Second, the authors do not adequately report on some of their methods and results. For example, they do not specify clearly the number of sequences for which there was uncertainty as to which subtype they belonged to; neither do they try to replicate their results by sequencing other HIV genes. While computer simulation techniques and phylogenetic analyses are important to our understanding of biological evolution, the application of these methods with such serious methodological limitations does not prove unequivocally the origin of the pandemic clade B subtype in the United States.
Because these findings lack scientific validation, we need to raise questions about the motives of the authors; their paper not only does not advance our knowledge of the HIV epidemic but it continues with a dangerous precedent of victimizing an ethnic group with flimsy data. Needless to say that such half truths have been very harmful to the country and its people. The hasty classification of Haitians as a group at risk for HIV more than 20 years ago can be considered as a cloud hanging over good scientific practice. It destroyed the tourist industry in Haiti; its citizens have since been suffering from the social stigmata of presumed carriers of dangerous germs even though that classification was finally removed by the CDC.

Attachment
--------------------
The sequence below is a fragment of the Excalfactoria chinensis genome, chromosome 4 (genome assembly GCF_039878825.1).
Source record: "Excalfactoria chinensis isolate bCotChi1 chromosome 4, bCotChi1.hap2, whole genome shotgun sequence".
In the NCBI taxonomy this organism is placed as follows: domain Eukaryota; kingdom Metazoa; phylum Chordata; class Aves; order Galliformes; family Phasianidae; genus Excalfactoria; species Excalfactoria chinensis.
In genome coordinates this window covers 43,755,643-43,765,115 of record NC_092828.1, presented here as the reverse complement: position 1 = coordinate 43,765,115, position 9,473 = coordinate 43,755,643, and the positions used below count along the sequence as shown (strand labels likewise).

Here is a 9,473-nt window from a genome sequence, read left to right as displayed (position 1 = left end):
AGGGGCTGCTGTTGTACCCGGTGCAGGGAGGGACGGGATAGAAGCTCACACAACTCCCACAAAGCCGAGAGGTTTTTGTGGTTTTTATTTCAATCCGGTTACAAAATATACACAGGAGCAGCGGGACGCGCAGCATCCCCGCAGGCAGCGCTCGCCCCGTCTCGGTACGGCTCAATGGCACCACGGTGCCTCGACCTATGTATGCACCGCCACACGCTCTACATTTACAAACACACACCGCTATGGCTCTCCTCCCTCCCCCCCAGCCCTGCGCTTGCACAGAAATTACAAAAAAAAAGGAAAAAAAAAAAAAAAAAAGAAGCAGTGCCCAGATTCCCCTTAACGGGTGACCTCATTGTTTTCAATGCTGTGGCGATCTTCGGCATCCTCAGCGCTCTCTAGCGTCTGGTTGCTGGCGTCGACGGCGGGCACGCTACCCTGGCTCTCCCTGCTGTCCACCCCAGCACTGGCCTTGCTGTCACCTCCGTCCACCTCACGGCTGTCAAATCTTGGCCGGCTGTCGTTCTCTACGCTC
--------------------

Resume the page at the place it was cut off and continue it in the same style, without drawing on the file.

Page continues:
We are also afraid that such mishandling of data can have the unintended consequence of the refusal of Haitian patients to participate in research studies at American Universities for the fear that they will be used as guinea pigs in the furtherance of biased scientific protocols and conclusions. That would be the saddest of ironies for we all need good science to help us all against this calamity.
La Science sans conscience n'est que ruine de l'âme.

Christian Lauriston, MD
President of the Central Executive Committee of AMHE.